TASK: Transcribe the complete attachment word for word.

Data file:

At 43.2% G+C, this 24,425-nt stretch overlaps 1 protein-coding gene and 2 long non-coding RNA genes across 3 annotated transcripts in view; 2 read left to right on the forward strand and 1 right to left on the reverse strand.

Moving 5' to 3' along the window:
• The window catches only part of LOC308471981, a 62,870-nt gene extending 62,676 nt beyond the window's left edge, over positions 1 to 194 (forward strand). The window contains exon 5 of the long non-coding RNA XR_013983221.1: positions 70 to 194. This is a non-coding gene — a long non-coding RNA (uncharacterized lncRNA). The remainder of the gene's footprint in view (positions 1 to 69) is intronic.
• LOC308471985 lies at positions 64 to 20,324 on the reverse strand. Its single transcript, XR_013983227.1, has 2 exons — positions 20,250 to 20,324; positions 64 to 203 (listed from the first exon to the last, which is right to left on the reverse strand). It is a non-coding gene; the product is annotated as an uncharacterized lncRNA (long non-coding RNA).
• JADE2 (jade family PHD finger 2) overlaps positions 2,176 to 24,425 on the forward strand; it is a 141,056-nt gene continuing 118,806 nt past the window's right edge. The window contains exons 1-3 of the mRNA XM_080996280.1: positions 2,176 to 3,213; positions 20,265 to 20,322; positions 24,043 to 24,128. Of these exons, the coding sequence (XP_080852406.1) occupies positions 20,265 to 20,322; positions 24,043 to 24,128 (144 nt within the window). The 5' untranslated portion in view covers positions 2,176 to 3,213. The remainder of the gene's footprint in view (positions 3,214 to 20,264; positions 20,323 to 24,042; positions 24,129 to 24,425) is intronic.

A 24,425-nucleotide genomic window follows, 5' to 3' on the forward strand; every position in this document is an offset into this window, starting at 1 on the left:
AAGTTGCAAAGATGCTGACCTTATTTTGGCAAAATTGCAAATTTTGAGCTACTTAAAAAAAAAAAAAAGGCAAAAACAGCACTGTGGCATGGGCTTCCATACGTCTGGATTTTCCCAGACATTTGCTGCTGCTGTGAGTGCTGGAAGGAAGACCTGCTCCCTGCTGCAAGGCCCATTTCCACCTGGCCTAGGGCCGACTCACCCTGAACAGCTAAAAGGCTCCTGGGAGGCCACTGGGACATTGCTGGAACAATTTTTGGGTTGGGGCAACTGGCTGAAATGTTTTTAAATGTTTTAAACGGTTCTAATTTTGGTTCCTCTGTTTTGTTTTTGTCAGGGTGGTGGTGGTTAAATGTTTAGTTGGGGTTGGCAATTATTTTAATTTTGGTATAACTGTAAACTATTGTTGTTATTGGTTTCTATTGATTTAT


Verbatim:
At 43.2% G+C, this 24,425-nt stretch overlaps 1 protein-coding gene and 2 long non-coding RNA genes across 3 annotated transcripts in view; 2 read left to right on the forward strand and 1 right to left on the reverse strand.

Moving 5' to 3' along the window:
• The window catches only part of LOC308471981, a 62,870-nt gene extending 62,676 nt beyond the window's left edge, over positions 1 to 194 (forward strand). The window contains exon 5 of the long non-coding RNA XR_013983221.1: positions 70 to 194. This is a non-coding gene — a long non-coding RNA (uncharacterized lncRNA). The remainder of the gene's footprint in view (positions 1 to 69) is intronic.
• LOC308471985 lies at positions 64 to 20,324 on the reverse strand. Its single transcript, XR_013983227.1, has 2 exons — positions 20,250 to 20,324; positions 64 to 203 (listed from the first exon to the last, which is right to left on the reverse strand). It is a non-coding gene; the product is annotated as an uncharacterized lncRNA (long non-coding RNA).
• JADE2 (jade family PHD finger 2) overlaps positions 2,176 to 24,425 on the forward strand; it is a 141,056-nt gene continuing 118,806 nt past the window's right edge. The window contains exons 1-3 of the mRNA XM_080996280.1: positions 2,176 to 3,213; positions 20,265 to 20,322; positions 24,043 to 24,128. Of these exons, the coding sequence (XP_080852406.1) occupies positions 20,265 to 20,322; positions 24,043 to 24,128 (144 nt within the window). The 5' untranslated portion in view covers positions 2,176 to 3,213. The remainder of the gene's footprint in view (positions 3,214 to 20,264; positions 20,323 to 24,042; positions 24,129 to 24,425) is intronic.

A 24,425-nucleotide genomic window follows, 5' to 3' on the forward strand; every position in this document is an offset into this window, starting at 1 on the left:
AAGTTGCAAAGATGCTGACCTTATTTTGGCAAAATTGCAAATTTTGAGCTACTTAAAAAAAAAAAAAAGGCAAAAACAGCACTGTGGCATGGGCTTCCATACGTCTGGATTTTCCCAGACATTTGCTGCTGCTGTGAGTGCTGGAAGGAAGACCTGCTCCCTGCTGCAAGGCCCATTTCCACCTGGCCTAGGGCCGACTCACCCTGAACAGCTAAAAGGCTCCTGGGAGGCCACTGGGACATTGCTGGAACAATTTTTGGGTTGGGGCAACTGGCTGAAATGTTTTTAAATGTTTTAAACGGTTCTAATTTTGGTTCCTCTGTTTTGTTTTTGTCAGGGTGGTGGTGGTTAAATGTTTAGTTGGGGTTGGCAATTATTTTAATTTTGGTATAACTGTAAACTATTGTTGTTATTGGTTTCTATTGATTTAT